This focus isn't wrong, but it is limiting and ignores the more important opportunity that managing risk well presents.
Namely, the assurance of improved chances of meeting objectives and ultimately enabling the delivery of the mission of your company.
The deficiency in the aforementioned approach is substantial. Importantly, the opportunity to help deliver the corporate mission puts risk managers in a unique power position to influence and partner with the many leaders directly involved in daily mission delivery.
The centerpiece of a better approach to risk management is the linkage between risks, controls and objectives; from individual objectives of managers to the departmental, subsidiary and enterprise-level objectives of the firm. Simply put, a risk is not a risk unless it threatens an objective or through increased risk taking, enables the accomplishment of an objective not otherwise likely without taking that incremental risk.
The trouble is, this concept is not intuitive for many managers. There isn't often a natural connection between objective setting and risk taking. Most managers don't think in terms of risks being the reason why they don't accomplish that to which they have committed.
When something isn't coming naturally in the work setting, it is likely a function of the culture. In the case of risks and the performance of companies, the risk culture may be insufficient to support the success most leaders desire. The risk culture necessary to enable this mindset puts risk management at the center of culture and uses education, training, tone from the top and the middle as key elements of driving desired behaviors. A consistent message of this linkage and its central role in individual and corporate success is critical and requires continuous reinforcement. Consistent and frequent modeling from the board and senior management is also critical to achieving this desired state.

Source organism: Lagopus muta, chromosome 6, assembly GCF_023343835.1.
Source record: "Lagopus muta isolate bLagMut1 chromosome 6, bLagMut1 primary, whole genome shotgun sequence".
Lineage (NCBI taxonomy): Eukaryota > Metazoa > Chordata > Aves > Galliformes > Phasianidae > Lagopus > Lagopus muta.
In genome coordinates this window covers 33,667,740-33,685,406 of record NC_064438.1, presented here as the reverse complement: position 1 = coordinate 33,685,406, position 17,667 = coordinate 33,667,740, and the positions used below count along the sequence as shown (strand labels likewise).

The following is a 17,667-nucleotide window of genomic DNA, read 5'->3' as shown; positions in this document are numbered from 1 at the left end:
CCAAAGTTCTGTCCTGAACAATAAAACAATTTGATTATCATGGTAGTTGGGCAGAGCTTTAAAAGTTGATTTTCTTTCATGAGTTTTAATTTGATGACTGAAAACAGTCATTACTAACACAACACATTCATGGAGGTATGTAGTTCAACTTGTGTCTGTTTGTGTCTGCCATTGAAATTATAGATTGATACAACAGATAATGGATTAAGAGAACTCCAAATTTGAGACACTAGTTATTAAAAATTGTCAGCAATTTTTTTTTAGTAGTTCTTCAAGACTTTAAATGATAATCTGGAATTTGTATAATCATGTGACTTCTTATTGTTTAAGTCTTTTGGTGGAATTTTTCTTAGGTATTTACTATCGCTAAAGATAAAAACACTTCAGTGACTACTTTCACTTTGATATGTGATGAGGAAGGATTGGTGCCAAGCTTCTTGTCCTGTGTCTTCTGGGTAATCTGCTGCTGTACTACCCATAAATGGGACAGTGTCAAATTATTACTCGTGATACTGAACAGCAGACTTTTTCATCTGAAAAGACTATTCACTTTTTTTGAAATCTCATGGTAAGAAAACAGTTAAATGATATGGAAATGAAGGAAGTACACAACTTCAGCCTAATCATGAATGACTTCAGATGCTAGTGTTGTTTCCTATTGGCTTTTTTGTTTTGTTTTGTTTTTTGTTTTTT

Incentives and rewards are another element of the connection between risk and performance. It is widely held that without direct incentives for prudent risk taking, you cannot expect to drive a risk culture let alone the desired performance outcomes upon which they depend. These incentives need not be outsized and in fact ideally should be balanced and measured consistently across the enterprise. It is well known that what gets measured gets done.
By extension, what gets rewarded is even more likely to get done. The key is to ensure the correct design for an incentive system that drives only targeted behaviors. It has been shown time after time, that without accountable measures and incentives directly tied to them, a high performance risk culture is not likely to emerge otherwise.
Finally, risk and risk decisions must be directly linked to both the formal planning process as well as the day-to-day decision making of management. This can take many forms and can be as simple as ensuring that the risks to the operating and strategic plans be identified, assessed, measured, monitored and periodically updated to actual.
With this linkage, the messaging to drive a risk culture takes on heightened importance as management realizes that risk is an important consideration in everything that is important to the success and mission accomplishment of the company. And for those who care about Standard & Poor's enterprise risk management (ERM) assessments, you would do well to seriously consider making this a part of your risk culture.
CHRIS MANDEL is the enterprise risk manager for a leading financial institution and a former president of the Risk and Insurance Management Society Inc.
April 1, 2010
Copyright 2010© LRP Publications